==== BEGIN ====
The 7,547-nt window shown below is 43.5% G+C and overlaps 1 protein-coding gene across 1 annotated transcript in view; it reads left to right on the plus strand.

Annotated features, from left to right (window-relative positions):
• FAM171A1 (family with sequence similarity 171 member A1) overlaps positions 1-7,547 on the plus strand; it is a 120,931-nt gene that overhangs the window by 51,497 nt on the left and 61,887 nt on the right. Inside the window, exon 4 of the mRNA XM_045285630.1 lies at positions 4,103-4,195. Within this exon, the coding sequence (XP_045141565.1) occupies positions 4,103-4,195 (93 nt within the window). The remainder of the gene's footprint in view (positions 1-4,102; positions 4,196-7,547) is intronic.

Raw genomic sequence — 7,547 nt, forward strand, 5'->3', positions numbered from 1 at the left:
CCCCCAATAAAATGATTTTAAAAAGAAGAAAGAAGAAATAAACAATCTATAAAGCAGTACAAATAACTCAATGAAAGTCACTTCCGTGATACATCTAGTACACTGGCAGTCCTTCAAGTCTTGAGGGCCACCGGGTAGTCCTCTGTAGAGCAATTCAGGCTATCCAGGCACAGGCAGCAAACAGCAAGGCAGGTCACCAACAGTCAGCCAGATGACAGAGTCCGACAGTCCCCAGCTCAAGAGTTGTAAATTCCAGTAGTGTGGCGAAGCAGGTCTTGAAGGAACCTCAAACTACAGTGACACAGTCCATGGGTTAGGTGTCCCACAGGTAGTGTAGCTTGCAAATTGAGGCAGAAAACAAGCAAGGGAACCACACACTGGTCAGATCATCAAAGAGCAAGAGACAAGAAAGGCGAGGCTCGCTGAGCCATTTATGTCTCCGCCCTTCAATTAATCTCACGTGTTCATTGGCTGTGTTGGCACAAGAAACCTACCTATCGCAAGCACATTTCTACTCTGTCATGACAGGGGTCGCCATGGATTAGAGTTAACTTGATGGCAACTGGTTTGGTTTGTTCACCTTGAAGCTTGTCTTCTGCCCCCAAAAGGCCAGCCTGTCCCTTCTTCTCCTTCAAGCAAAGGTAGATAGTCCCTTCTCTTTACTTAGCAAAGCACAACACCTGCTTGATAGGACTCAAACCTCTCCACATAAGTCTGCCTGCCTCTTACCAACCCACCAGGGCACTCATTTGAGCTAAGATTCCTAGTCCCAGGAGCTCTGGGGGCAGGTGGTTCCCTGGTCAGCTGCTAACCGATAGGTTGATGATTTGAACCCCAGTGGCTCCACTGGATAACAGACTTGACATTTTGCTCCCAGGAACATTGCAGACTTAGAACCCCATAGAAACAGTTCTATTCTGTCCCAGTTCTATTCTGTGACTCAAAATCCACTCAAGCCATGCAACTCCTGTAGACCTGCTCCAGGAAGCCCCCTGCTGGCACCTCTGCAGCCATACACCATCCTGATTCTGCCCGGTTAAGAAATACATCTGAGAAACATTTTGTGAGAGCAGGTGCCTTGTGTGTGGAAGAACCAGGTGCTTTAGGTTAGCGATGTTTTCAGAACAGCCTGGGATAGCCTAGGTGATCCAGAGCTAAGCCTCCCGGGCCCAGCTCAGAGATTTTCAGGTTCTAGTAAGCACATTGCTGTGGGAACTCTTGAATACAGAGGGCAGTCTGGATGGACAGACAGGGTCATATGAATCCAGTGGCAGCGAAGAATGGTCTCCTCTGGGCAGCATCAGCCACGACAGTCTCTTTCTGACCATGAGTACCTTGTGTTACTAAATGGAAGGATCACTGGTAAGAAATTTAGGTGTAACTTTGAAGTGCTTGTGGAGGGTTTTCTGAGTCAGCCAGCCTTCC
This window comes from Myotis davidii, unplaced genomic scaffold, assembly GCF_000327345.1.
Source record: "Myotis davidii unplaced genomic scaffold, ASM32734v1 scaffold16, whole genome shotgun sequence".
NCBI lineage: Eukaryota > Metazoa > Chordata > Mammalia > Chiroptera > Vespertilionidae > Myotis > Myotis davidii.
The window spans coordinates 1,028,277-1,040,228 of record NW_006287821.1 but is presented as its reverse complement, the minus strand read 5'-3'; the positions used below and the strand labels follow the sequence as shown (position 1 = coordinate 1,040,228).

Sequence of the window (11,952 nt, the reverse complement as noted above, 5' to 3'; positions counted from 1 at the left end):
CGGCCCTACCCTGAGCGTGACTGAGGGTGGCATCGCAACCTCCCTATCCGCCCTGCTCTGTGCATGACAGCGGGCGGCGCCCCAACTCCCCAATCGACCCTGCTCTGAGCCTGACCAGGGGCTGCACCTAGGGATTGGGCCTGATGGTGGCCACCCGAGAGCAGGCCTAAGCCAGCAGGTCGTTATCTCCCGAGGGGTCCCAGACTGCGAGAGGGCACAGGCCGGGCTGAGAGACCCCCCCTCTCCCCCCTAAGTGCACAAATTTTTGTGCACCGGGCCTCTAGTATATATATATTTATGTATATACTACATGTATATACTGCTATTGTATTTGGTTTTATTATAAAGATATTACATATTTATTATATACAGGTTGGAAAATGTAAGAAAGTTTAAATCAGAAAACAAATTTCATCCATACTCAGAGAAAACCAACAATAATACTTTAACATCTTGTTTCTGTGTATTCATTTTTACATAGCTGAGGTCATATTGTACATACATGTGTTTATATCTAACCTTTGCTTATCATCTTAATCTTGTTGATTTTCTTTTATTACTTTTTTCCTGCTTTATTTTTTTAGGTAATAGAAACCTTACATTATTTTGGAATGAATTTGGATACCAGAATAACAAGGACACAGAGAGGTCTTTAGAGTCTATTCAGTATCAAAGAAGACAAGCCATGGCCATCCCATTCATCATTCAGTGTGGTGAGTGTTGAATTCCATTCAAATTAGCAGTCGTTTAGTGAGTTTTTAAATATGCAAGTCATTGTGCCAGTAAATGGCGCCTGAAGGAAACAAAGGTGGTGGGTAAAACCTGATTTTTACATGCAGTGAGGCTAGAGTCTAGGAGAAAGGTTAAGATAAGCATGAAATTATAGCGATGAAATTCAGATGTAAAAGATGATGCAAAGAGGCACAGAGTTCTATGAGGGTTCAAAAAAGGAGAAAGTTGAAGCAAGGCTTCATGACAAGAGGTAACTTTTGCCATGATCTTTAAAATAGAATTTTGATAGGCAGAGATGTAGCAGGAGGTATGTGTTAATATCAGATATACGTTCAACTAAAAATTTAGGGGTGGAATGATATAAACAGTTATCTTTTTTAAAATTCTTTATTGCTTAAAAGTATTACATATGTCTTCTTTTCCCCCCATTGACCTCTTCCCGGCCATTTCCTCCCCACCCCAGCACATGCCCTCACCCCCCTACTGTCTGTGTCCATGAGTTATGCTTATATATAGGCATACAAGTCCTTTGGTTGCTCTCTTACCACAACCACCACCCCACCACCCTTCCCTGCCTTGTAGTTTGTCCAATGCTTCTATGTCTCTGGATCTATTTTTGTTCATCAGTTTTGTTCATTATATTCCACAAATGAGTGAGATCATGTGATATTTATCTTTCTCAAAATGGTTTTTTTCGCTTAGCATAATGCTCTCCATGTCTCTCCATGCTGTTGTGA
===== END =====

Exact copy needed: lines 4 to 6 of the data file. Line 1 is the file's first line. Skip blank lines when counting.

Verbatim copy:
Raw genomic sequence — 7,547 nt, forward strand, 5'->3', positions numbered from 1 at the left:
CCCCCAATAAAATGATTTTAAAAAGAAGAAAGAAGAAATAAACAATCTATAAAGCAGTACAAATAACTCAATGAAAGTCACTTCCGTGATACATCTAGTACACTGGCAGTCCTTCAAGTCTTGAGGGCCACCGGGTAGTCCTCTGTAGAGCAATTCAGGCTATCCAGGCACAGGCAGCAAACAGCAAGGCAGGTCACCAACAGTCAGCCAGATGACAGAGTCCGACAGTCCCCAGCTCAAGAGTTGTAAATTCCAGTAGTGTGGCGAAGCAGGTCTTGAAGGAACCTCAAACTACAGTGACACAGTCCATGGGTTAGGTGTCCCACAGGTAGTGTAGCTTGCAAATTGAGGCAGAAAACAAGCAAGGGAACCACACACTGGTCAGATCATCAAAGAGCAAGAGACAAGAAAGGCGAGGCTCGCTGAGCCATTTATGTCTCCGCCCTTCAATTAATCTCACGTGTTCATTGGCTGTGTTGGCACAAGAAACCTACCTATCGCAAGCACATTTCTACTCTGTCATGACAGGGGTCGCCATGGATTAGAGTTAACTTGATGGCAACTGGTTTGGTTTGTTCACCTTGAAGCTTGTCTTCTGCCCCCAAAAGGCCAGCCTGTCCCTTCTTCTCCTTCAAGCAAAGGTAGATAGTCCCTTCTCTTTACTTAGCAAAGCACAACACCTGCTTGATAGGACTCAAACCTCTCCACATAAGTCTGCCTGCCTCTTACCAACCCACCAGGGCACTCATTTGAGCTAAGATTCCTAGTCCCAGGAGCTCTGGGGGCAGGTGGTTCCCTGGTCAGCTGCTAACCGATAGGTTGATGATTTGAACCCCAGTGGCTCCACTGGATAACAGACTTGACATTTTGCTCCCAGGAACATTGCAGACTTAGAACCCCATAGAAACAGTTCTATTCTGTCCCAGTTCTATTCTGTGACTCAAAATCCACTCAAGCCATGCAACTCCTGTAGACCTGCTCCAGGAAGCCCCCTGCTGGCACCTCTGCAGCCATACACCATCCTGATTCTGCCCGGTTAAGAAATACATCTGAGAAACATTTTGTGAGAGCAGGTGCCTTGTGTGTGGAAGAACCAGGTGCTTTAGGTTAGCGATGTTTTCAGAACAGCCTGGGATAGCCTAGGTGATCCAGAGCTAAGCCTCCCGGGCCCAGCTCAGAGATTTTCAGGTTCTAGTAAGCACATTGCTGTGGGAACTCTTGAATACAGAGGGCAGTCTGGATGGACAGACAGGGTCATATGAATCCAGTGGCAGCGAAGAATGGTCTCCTCTGGGCAGCATCAGCCACGACAGTCTCTTTCTGACCATGAGTACCTTGTGTTACTAAATGGAAGGATCACTGGTAAGAAATTTAGGTGTAACTTTGAAGTGCTTGTGGAGGGTTTTCTGAGTCAGCCAGCCTTCC
This window comes from Myotis davidii, unplaced genomic scaffold, assembly GCF_000327345.1.